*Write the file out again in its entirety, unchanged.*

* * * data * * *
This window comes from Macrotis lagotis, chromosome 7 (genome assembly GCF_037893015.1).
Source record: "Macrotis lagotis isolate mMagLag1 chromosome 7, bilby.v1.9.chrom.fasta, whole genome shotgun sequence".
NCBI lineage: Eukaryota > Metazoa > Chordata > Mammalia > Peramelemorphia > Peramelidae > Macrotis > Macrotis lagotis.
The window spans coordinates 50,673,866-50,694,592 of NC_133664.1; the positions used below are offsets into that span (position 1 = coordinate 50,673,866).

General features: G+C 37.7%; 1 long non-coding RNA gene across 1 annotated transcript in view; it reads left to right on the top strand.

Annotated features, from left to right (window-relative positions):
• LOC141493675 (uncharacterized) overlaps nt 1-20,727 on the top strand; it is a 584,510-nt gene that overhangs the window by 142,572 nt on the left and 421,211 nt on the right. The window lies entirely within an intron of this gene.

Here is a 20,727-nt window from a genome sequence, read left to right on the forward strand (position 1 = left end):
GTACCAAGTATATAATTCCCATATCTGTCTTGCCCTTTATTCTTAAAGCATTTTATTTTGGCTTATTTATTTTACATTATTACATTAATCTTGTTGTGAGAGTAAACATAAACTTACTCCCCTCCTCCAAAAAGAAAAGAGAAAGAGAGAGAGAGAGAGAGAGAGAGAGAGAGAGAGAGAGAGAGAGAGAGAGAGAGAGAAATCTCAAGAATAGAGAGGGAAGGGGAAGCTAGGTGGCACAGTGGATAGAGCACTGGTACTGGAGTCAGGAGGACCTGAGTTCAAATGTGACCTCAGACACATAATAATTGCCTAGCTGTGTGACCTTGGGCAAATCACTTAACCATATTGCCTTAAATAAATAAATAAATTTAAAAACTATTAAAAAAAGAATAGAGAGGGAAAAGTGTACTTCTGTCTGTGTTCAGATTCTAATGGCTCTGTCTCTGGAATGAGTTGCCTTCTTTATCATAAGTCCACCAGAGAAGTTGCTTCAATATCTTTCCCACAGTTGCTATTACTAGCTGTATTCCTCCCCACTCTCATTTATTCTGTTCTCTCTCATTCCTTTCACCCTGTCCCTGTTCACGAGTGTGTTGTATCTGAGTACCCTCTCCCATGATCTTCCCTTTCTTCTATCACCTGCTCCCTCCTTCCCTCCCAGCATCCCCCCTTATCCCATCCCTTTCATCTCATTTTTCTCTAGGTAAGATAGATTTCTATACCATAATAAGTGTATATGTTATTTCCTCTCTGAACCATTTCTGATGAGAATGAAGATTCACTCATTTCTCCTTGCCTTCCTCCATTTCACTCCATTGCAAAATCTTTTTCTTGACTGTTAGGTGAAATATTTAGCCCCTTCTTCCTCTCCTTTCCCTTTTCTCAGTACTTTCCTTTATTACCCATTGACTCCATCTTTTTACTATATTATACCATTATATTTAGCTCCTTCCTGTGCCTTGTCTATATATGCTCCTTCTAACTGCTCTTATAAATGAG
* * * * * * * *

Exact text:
This window comes from Macrotis lagotis, chromosome 7 (genome assembly GCF_037893015.1).
Source record: "Macrotis lagotis isolate mMagLag1 chromosome 7, bilby.v1.9.chrom.fasta, whole genome shotgun sequence".
NCBI lineage: Eukaryota > Metazoa > Chordata > Mammalia > Peramelemorphia > Peramelidae > Macrotis > Macrotis lagotis.
The window spans coordinates 50,673,866-50,694,592 of NC_133664.1; the positions used below are offsets into that span (position 1 = coordinate 50,673,866).

General features: G+C 37.7%; 1 long non-coding RNA gene across 1 annotated transcript in view; it reads left to right on the top strand.

Annotated features, from left to right (window-relative positions):
• LOC141493675 (uncharacterized) overlaps nt 1-20,727 on the top strand; it is a 584,510-nt gene that overhangs the window by 142,572 nt on the left and 421,211 nt on the right. The window lies entirely within an intron of this gene.

Here is a 20,727-nt window from a genome sequence, read left to right on the forward strand (position 1 = left end):
GTACCAAGTATATAATTCCCATATCTGTCTTGCCCTTTATTCTTAAAGCATTTTATTTTGGCTTATTTATTTTACATTATTACATTAATCTTGTTGTGAGAGTAAACATAAACTTACTCCCCTCCTCCAAAAAGAAAAGAGAAAGAGAGAGAGAGAGAGAGAGAGAGAGAGAGAGAGAGAGAGAGAGAGAGAGAGAGAGAAATCTCAAGAATAGAGAGGGAAGGGGAAGCTAGGTGGCACAGTGGATAGAGCACTGGTACTGGAGTCAGGAGGACCTGAGTTCAAATGTGACCTCAGACACATAATAATTGCCTAGCTGTGTGACCTTGGGCAAATCACTTAACCATATTGCCTTAAATAAATAAATAAATTTAAAAACTATTAAAAAAAGAATAGAGAGGGAAAAGTGTACTTCTGTCTGTGTTCAGATTCTAATGGCTCTGTCTCTGGAATGAGTTGCCTTCTTTATCATAAGTCCACCAGAGAAGTTGCTTCAATATCTTTCCCACAGTTGCTATTACTAGCTGTATTCCTCCCCACTCTCATTTATTCTGTTCTCTCTCATTCCTTTCACCCTGTCCCTGTTCACGAGTGTGTTGTATCTGAGTACCCTCTCCCATGATCTTCCCTTTCTTCTATCACCTGCTCCCTCCTTCCCTCCCAGCATCCCCCCTTATCCCATCCCTTTCATCTCATTTTTCTCTAGGTAAGATAGATTTCTATACCATAATAAGTGTATATGTTATTTCCTCTCTGAACCATTTCTGATGAGAATGAAGATTCACTCATTTCTCCTTGCCTTCCTCCATTTCACTCCATTGCAAAATCTTTTTCTTGACTGTTAGGTGAAATATTTAGCCCCTTCTTCCTCTCCTTTCCCTTTTCTCAGTACTTTCCTTTATTACCCATTGACTCCATCTTTTTACTATATTATACCATTATATTTAGCTCCTTCCTGTGCCTTGTCTATATATGCTCCTTCTAACTGCTCTTATAAATGAG